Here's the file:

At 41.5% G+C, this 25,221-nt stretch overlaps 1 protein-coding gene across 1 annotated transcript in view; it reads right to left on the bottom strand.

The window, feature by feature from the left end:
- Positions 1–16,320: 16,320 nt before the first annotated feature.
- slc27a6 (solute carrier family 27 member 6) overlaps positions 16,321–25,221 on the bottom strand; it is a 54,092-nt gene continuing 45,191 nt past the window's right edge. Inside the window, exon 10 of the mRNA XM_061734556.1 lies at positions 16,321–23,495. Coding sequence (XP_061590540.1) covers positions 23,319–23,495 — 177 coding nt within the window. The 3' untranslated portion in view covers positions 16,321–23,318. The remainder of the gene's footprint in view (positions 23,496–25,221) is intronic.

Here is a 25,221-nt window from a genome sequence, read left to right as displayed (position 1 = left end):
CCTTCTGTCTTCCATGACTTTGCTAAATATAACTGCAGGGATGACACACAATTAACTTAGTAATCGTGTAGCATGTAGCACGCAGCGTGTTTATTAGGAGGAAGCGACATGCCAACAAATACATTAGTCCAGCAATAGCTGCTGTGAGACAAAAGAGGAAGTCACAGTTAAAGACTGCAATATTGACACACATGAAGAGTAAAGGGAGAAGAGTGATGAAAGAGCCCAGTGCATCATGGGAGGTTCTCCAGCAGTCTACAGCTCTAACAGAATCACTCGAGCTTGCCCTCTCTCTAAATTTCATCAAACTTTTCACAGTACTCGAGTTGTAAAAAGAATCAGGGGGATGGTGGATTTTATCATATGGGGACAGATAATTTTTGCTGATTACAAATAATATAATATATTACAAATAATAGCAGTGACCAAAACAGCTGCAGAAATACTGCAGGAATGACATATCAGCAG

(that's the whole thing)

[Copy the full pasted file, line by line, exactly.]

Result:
At 41.5% G+C, this 25,221-nt stretch overlaps 1 protein-coding gene across 1 annotated transcript in view; it reads right to left on the bottom strand.

The window, feature by feature from the left end:
- Positions 1–16,320: 16,320 nt before the first annotated feature.
- slc27a6 (solute carrier family 27 member 6) overlaps positions 16,321–25,221 on the bottom strand; it is a 54,092-nt gene continuing 45,191 nt past the window's right edge. Inside the window, exon 10 of the mRNA XM_061734556.1 lies at positions 16,321–23,495. Coding sequence (XP_061590540.1) covers positions 23,319–23,495 — 177 coding nt within the window. The 3' untranslated portion in view covers positions 16,321–23,318. The remainder of the gene's footprint in view (positions 23,496–25,221) is intronic.

Here is a 25,221-nt window from a genome sequence, read left to right as displayed (position 1 = left end):
CCTTCTGTCTTCCATGACTTTGCTAAATATAACTGCAGGGATGACACACAATTAACTTAGTAATCGTGTAGCATGTAGCACGCAGCGTGTTTATTAGGAGGAAGCGACATGCCAACAAATACATTAGTCCAGCAATAGCTGCTGTGAGACAAAAGAGGAAGTCACAGTTAAAGACTGCAATATTGACACACATGAAGAGTAAAGGGAGAAGAGTGATGAAAGAGCCCAGTGCATCATGGGAGGTTCTCCAGCAGTCTACAGCTCTAACAGAATCACTCGAGCTTGCCCTCTCTCTAAATTTCATCAAACTTTTCACAGTACTCGAGTTGTAAAAAGAATCAGGGGGATGGTGGATTTTATCATATGGGGACAGATAATTTTTGCTGATTACAAATAATATAATATATTACAAATAATAGCAGTGACCAAAACAGCTGCAGAAATACTGCAGGAATGACATATCAGCAG